“We’re trying to maintain our numbers through attrition because we have older members retiring,” he said. “Basically everyone seems to have busy schedules, so finding enough officials to fill our game needs for the schools that we service on a weekly basis is a challenge. We’ve got a good group of people right now and we’re doing everything we can to increase our numbers.”

“It’s an issue, we do rely occasionally on our sister boards — from the Section 3 board, the Mohawk Valley board and the Syracuse board. If someone is running short, we put the call in to other board and they help us cover games,” VanCoughnett added. “We’ve gone up and helped Section 10 officials. It’s a constant battle.”

Football officials in the Watertown region are kept busy throughout the season.

“Our numbers are tight this year,” VanCoughnett said. “We had a fellow who went down with a sore ankle a couple of weeks ago ... things like that put a bind on us because we’re all officiating a lot of games.

“We’re definitely looking to recruit and get more people involved.”

Normandin can be contacted at his office at (315) 386-4504, extension 15103.


The Canton Central girls cross country team began the season with high hopes, with even talk of a shot at a Class C state championship.

But Canton’s top four runners — Laura Pierce, Maria Ricalton, and Gemma and Rebecca Delrossi — have all been hobbled with injuries.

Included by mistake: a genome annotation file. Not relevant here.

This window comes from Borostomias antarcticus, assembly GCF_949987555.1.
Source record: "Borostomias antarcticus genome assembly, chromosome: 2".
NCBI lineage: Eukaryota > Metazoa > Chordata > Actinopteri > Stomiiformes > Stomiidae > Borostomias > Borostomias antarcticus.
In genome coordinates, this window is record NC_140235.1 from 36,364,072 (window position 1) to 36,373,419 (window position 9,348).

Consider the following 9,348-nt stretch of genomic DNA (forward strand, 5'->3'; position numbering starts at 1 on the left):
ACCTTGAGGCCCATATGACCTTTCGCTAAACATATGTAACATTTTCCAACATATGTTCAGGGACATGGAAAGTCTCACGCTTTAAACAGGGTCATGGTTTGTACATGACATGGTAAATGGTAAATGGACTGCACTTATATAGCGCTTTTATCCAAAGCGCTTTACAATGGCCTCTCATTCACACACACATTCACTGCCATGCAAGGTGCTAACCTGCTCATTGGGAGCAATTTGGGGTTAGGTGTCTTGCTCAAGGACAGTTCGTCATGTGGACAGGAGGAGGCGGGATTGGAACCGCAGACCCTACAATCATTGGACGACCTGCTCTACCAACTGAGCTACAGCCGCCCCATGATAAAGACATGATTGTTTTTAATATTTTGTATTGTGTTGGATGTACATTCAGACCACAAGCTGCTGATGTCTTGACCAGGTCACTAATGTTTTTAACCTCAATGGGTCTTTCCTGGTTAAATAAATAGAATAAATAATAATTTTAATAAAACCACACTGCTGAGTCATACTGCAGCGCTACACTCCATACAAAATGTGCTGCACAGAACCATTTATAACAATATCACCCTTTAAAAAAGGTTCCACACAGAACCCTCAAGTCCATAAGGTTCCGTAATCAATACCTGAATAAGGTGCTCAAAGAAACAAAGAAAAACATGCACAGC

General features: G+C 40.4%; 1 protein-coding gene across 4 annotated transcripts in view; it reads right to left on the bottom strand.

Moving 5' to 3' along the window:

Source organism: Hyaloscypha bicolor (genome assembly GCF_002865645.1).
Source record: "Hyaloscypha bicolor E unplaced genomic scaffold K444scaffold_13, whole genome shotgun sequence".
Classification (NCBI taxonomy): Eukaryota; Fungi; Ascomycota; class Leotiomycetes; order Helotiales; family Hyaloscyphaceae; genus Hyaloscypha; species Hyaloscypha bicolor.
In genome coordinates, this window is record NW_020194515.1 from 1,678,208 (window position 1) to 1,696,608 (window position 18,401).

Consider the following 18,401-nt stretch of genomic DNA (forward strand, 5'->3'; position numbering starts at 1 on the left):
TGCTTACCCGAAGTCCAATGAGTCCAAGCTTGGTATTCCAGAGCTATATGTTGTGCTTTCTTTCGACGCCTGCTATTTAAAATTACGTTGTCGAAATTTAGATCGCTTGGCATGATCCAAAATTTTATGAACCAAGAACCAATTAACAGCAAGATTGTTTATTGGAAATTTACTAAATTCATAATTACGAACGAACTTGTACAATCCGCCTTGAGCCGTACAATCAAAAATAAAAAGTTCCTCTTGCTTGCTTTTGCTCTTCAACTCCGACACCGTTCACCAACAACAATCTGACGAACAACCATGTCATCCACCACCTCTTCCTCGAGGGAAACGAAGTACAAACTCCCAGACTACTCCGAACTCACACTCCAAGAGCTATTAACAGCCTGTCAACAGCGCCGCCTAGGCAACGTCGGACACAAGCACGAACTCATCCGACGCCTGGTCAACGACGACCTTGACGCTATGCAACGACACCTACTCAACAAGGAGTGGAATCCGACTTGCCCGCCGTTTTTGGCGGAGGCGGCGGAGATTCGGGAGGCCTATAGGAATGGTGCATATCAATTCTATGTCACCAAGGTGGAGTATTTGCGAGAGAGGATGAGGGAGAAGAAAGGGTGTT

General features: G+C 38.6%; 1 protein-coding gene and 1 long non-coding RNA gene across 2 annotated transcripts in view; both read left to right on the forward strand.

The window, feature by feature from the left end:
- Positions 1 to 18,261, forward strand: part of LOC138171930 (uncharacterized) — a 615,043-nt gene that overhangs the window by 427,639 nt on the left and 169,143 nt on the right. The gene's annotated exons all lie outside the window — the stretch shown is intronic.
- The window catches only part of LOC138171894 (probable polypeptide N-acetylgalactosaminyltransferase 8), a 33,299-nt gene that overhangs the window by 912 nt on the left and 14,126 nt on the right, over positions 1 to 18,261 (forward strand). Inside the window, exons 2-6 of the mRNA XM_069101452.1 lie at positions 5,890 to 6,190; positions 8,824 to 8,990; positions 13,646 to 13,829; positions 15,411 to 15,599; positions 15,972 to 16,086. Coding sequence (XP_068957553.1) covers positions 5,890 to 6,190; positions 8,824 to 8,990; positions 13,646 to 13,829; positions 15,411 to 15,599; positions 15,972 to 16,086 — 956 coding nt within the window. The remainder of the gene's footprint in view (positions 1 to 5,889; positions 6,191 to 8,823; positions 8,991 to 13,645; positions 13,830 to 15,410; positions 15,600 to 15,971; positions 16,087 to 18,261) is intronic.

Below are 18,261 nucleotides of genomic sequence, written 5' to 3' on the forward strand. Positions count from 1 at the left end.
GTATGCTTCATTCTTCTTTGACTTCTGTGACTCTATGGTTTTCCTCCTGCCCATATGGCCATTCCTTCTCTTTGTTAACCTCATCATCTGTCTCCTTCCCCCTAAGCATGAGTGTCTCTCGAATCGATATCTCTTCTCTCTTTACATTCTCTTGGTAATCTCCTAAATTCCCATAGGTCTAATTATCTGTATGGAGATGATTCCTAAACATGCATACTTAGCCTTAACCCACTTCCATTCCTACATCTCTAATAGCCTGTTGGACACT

The Bears dropped their first meet of the season and, now into October ,still do not have their regular lineup intact.

“It’s been really frustrating. I’ve tried to be really patient. There’s a lot of talent,” Canton coach Tom Van DeWater said.

Pierce is getting back in form after suffering soreness and won the large school race at the E.J. Hermann Invitational in Utica last week. Ricalton is almost recovered from a stress fracture suffered last spring and has begun cross training. Gemma Delrossi has competed in one race this year with a tendon issue. Rebecca Delrossi has run a few meets while dealing with a muscle injury, but she is expected back near full strength in a week or so.

Van de Water does not want his runners to return too soon and end up with more problems. “We have to remember that this a long-term thing,” he said. “Many of these girls want to run some day in college.”


Speaking of state championships, Time Warner Cable SportsChannel has been televising New York State football since 2003, but has now signed a 10-year agreement with the New York State Public High School Athletic Association to add other sports’ championships to its lineup.

This year, in addition to football, state tournaments in boys soccer (all five classes live) and girls tennis (tape delay) will be shown. Within the next few years, all 32 championship events will be either televised or broadcast on the internet.

Tournament schedules, sites and results can be found on NYSPHSAA’s newly revamped website ( Time Warner SportsChannel is available on HD on channel 323 in central New York, serving St. Lawrence, Jefferson and Lewis counties.

Times sportswriter Chris Fitz Gerald contributed to this report.